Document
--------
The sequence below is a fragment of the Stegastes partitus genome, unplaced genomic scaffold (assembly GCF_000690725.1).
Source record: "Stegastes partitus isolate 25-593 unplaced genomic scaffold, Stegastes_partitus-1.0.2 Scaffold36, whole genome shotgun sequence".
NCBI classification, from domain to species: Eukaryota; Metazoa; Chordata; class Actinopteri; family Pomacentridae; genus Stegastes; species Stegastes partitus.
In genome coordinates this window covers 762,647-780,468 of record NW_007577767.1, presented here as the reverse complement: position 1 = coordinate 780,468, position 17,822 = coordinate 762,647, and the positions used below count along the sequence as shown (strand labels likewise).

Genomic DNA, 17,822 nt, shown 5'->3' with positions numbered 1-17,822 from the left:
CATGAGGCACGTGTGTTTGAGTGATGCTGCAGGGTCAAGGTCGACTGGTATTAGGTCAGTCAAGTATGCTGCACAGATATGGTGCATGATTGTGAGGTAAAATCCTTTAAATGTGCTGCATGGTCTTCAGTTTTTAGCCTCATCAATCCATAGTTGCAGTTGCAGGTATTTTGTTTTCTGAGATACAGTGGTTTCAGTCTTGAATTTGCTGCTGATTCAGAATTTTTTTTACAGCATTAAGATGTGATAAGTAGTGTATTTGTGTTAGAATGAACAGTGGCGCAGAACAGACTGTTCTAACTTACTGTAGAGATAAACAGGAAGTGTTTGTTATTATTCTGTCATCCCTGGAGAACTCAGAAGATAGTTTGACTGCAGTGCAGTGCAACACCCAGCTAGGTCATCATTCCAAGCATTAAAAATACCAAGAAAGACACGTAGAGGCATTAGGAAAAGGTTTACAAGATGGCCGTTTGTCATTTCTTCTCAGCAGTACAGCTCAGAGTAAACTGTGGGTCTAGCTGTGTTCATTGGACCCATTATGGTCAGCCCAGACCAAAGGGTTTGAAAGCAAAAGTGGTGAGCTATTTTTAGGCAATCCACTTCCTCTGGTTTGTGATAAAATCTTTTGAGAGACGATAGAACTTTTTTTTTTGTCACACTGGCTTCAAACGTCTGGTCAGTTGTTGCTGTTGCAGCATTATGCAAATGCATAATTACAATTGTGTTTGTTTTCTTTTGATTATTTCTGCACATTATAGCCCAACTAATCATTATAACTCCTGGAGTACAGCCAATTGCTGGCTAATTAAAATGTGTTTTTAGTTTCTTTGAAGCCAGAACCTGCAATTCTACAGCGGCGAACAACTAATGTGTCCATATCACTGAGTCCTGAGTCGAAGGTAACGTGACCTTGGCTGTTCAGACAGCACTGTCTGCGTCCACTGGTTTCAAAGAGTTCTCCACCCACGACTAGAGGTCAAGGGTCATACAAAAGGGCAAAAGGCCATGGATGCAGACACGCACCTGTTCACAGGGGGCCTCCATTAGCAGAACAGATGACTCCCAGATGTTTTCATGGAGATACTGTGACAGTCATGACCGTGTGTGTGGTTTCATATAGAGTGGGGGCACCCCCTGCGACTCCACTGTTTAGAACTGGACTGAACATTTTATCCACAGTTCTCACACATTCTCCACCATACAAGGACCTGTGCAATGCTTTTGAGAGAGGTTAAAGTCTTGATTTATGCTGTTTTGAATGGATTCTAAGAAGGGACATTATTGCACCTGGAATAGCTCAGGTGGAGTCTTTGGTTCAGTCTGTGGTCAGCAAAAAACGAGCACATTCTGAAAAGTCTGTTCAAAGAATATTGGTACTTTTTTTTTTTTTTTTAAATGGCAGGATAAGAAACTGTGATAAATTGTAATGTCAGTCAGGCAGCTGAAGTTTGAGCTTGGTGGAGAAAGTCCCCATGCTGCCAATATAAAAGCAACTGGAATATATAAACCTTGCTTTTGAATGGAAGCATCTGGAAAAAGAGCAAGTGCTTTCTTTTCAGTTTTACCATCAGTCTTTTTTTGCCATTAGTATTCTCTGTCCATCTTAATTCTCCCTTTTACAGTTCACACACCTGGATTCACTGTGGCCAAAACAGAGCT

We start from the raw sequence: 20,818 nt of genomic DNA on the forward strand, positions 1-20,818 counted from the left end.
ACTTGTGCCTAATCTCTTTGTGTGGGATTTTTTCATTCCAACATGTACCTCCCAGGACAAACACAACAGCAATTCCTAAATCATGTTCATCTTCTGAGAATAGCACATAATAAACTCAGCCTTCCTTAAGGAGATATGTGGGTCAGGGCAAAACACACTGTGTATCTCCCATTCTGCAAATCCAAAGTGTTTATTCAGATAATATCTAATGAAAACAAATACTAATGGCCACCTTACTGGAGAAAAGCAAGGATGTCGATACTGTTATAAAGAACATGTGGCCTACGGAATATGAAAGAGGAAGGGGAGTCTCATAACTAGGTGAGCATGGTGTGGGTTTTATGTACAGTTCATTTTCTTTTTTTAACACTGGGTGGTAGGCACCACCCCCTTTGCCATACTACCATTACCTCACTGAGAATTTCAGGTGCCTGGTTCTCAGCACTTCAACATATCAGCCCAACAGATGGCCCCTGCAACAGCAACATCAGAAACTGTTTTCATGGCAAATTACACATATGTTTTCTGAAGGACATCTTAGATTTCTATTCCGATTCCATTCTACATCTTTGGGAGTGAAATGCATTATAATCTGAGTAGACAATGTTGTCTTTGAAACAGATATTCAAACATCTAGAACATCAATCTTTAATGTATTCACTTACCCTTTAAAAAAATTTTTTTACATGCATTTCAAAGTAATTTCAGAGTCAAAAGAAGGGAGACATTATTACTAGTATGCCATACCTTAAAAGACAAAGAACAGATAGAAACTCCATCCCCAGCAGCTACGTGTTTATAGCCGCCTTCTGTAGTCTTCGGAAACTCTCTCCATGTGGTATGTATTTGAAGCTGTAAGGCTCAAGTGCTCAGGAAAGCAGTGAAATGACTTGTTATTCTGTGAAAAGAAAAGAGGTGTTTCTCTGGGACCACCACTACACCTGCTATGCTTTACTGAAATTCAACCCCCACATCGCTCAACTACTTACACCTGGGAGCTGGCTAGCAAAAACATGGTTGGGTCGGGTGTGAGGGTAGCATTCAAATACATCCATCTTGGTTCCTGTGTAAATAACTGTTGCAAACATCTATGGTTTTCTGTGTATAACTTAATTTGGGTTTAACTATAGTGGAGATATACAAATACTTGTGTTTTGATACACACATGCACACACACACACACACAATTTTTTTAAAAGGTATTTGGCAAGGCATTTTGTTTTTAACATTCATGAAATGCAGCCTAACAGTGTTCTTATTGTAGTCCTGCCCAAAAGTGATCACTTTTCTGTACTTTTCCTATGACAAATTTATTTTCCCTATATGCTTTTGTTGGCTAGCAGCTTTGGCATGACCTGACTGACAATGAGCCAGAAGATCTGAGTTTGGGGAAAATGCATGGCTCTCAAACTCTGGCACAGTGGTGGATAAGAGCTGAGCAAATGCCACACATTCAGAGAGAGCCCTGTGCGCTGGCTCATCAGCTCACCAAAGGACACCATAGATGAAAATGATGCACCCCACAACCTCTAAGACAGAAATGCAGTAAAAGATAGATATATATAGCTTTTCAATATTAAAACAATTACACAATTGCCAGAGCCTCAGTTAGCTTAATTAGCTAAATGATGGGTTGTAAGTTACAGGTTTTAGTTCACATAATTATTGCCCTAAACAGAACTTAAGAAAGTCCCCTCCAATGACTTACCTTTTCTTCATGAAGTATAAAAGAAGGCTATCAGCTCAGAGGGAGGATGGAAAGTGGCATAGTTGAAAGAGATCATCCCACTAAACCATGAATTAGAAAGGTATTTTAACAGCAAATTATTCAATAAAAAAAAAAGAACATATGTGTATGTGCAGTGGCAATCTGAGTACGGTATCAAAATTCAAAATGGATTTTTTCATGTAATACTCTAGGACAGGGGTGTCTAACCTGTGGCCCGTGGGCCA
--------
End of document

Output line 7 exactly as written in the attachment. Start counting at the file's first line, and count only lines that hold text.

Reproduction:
We start from the raw sequence: 20,818 nt of genomic DNA on the forward strand, positions 1-20,818 counted from the left end.